Romeo Zibani who challenged the Chief Justice public interviews by the Judicial Services Commission is back in court accusing the Chief Justice of abusing office.
In his founding affidavit, Zibani lists President Robert Mugabe, Minister of Justice and Vice President Emmerson Mnangagwa, outgoing Chief Justice Godfrey Chidyausiku and retired Justice Vernanda Ziyamb as 1st, 2nd, 3rd and 4th respondents respectively. He argues that Chidyausiku abused office by appointing Ziyambi as part of the panel that upheld the Judicial Services Commission’s appeal against High Court judge, Justice Charles Hungwe’s interdict order had suspended the interviews by the JSC to shortlist candidates to succeed Godfrey Chidyausiku as the new chief justice. Zibani argues Chidyausiku contravened Section 168 (2) of the Constitution of Zimbabwe by appointing Ziyambi thus making the judge null and void. Part of his founding affidavit reads:
I submit that the 4th Respondent was not legible for the appointment, having reached the age of seventy (70) years and having retired in 2016. Her appointment was therefore unconstitutional. The appointment is in contravention of Section 186 (2) which reads as follows:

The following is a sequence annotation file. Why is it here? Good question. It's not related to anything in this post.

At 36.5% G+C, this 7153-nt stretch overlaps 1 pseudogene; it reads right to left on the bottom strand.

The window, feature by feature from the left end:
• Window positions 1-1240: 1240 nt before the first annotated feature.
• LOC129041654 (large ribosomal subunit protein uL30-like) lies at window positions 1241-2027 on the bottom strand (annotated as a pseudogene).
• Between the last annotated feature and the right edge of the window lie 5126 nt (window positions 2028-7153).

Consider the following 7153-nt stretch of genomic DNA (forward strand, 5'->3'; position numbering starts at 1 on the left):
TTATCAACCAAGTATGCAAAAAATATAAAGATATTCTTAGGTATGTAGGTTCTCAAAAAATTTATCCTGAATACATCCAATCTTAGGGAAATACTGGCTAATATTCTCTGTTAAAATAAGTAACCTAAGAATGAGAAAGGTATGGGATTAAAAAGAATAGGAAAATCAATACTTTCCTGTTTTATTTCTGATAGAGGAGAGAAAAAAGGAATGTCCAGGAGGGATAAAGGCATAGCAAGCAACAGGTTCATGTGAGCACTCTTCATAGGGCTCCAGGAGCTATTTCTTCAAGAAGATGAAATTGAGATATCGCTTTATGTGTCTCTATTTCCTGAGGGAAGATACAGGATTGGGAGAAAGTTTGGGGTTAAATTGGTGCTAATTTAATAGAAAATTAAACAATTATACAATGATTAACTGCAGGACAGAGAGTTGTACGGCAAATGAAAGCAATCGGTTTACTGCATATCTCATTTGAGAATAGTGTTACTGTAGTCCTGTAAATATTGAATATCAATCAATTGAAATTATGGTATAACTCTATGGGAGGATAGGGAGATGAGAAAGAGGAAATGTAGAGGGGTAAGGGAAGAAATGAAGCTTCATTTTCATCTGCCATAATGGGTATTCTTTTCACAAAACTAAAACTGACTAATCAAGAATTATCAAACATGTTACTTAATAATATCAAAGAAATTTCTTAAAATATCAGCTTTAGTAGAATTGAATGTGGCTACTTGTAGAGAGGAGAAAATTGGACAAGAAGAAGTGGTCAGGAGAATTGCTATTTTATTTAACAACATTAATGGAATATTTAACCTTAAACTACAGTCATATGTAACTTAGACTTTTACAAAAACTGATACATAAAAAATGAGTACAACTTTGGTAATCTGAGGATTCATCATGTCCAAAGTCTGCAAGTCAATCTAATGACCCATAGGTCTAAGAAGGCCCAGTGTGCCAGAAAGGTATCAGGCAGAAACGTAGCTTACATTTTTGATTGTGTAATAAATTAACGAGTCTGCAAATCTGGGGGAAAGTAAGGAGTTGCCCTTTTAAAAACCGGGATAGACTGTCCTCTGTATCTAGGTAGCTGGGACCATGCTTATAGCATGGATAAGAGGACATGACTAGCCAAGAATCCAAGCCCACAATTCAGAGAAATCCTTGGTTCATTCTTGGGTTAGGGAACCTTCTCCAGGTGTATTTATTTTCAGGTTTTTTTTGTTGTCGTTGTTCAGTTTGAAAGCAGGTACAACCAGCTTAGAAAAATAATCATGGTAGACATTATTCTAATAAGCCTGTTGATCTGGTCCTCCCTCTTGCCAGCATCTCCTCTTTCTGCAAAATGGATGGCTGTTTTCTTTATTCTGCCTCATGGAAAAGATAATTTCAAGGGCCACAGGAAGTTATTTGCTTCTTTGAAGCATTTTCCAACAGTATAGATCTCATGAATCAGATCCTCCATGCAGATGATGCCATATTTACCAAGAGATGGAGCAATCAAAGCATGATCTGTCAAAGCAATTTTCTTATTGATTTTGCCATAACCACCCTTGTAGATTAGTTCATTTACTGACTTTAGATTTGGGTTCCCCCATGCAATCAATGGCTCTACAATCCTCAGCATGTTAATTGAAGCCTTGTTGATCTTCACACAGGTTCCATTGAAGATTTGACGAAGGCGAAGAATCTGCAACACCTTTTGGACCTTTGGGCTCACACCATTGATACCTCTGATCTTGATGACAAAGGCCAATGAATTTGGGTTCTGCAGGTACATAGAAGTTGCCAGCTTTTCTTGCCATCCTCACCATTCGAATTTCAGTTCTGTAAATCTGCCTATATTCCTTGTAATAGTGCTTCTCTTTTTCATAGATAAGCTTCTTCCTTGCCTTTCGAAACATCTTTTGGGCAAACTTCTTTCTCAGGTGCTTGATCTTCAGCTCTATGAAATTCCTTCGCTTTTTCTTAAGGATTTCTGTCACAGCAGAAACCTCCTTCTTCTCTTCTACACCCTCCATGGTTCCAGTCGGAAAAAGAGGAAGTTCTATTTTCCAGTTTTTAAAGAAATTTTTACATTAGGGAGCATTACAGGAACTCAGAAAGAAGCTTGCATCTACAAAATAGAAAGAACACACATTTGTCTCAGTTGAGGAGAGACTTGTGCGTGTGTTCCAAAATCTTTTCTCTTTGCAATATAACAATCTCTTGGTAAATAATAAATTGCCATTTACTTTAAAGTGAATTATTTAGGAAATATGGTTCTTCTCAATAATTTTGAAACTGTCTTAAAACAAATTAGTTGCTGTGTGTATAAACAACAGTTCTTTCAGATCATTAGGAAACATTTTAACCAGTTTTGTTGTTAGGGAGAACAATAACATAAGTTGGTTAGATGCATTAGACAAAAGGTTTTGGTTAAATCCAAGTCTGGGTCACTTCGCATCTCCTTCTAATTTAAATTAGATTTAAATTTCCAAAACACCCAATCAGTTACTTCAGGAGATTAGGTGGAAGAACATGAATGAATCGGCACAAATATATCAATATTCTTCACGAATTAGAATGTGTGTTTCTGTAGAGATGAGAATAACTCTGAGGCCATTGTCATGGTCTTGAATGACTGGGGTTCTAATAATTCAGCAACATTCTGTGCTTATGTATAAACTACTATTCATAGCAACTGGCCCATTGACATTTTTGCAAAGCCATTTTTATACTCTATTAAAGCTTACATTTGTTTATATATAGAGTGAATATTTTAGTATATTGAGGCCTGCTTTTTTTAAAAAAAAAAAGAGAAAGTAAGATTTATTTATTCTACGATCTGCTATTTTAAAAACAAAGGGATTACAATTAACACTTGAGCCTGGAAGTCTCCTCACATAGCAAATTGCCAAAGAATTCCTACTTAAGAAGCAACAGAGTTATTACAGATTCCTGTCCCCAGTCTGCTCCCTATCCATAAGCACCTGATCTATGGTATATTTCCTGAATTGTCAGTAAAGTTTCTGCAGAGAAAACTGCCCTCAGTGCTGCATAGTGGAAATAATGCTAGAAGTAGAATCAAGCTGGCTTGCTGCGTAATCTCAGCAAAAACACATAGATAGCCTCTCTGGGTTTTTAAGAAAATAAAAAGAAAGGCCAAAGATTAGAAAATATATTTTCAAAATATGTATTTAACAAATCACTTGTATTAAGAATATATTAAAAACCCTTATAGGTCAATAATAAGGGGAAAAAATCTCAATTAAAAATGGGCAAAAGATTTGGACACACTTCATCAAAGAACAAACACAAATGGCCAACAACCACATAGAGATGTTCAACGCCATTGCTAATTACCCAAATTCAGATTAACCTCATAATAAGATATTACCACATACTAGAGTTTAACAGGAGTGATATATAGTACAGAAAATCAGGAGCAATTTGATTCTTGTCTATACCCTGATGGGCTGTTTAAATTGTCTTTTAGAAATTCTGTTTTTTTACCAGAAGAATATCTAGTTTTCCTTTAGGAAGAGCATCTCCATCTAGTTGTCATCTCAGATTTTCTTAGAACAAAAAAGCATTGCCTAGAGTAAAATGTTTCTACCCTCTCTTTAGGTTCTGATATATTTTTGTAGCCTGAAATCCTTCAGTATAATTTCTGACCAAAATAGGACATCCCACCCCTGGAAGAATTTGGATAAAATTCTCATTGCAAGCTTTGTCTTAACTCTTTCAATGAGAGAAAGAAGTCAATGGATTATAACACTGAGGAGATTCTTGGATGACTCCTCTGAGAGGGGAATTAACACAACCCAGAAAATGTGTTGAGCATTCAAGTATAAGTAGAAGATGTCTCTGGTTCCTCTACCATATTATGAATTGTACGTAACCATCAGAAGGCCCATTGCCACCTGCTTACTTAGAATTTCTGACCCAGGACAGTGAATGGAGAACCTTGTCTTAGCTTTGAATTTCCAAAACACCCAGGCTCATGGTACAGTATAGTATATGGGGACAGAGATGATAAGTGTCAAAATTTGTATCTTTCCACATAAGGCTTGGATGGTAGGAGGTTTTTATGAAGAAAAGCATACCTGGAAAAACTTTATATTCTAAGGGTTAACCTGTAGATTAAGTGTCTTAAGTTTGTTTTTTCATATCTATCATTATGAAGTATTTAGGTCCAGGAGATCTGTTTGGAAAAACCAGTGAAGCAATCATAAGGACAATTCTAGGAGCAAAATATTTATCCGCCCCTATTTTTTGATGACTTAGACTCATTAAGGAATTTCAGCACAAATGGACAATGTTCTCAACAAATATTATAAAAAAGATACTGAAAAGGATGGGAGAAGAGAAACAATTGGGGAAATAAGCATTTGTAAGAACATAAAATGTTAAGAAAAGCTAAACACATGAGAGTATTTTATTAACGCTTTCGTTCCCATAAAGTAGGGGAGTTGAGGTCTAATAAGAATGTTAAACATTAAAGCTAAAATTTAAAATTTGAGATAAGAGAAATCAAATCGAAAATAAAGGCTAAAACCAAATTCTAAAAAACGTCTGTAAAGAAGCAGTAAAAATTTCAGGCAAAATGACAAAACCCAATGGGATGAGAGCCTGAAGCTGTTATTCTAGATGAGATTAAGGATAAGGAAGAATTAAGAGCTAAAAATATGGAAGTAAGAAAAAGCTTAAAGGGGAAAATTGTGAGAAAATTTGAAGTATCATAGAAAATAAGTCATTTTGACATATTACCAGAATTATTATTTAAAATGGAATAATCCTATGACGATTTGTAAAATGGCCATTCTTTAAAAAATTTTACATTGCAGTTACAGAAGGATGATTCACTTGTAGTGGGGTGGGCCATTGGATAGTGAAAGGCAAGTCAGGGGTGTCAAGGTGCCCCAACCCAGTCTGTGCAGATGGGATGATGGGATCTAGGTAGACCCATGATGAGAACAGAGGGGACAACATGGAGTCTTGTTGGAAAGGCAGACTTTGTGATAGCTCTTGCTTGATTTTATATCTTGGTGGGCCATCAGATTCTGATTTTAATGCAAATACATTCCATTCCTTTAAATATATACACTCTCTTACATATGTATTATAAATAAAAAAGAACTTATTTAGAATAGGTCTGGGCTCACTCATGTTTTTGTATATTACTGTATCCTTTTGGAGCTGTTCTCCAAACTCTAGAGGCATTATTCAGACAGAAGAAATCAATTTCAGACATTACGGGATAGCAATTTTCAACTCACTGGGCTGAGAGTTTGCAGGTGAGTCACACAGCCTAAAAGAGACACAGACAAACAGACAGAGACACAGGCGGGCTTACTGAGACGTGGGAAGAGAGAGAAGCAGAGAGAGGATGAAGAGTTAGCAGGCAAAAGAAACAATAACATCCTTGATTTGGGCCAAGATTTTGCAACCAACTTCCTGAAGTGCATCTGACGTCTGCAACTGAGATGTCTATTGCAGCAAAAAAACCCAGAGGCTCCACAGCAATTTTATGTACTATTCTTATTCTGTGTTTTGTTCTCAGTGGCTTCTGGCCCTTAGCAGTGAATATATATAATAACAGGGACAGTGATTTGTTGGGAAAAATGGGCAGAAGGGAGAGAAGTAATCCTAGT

“186. Tenure of Office of Judges (2) Judges of the Supreme Court, the High Court and any other Judges hold office from the date of their assumption of office until they reach the age of seventy years, when they must retire.”
Retired Justice Ziyambi, having reached the age of seventy (70) years, was not eligible for appointment. The Chief Justice, I submit with respect, acted unconstitutionally by appointing a retired Judge who was not eligible for appointment. The Chief Justice must have been aware of Section 186 (2) of the Constitution, but nevertheless decided to abuse his office by making an unlawful and unconstitutional appointment and purported to act in terms of the Constitution. I submit further that when the Supreme Court sat to hear my case on the 13th of February 2017, it was not properly constituted as there were only (2) two Judges qualified to hear the case. The sitting did not constitute a Supreme Court bench as is required by law and therefore the judgment by that “Court” is a nullity.
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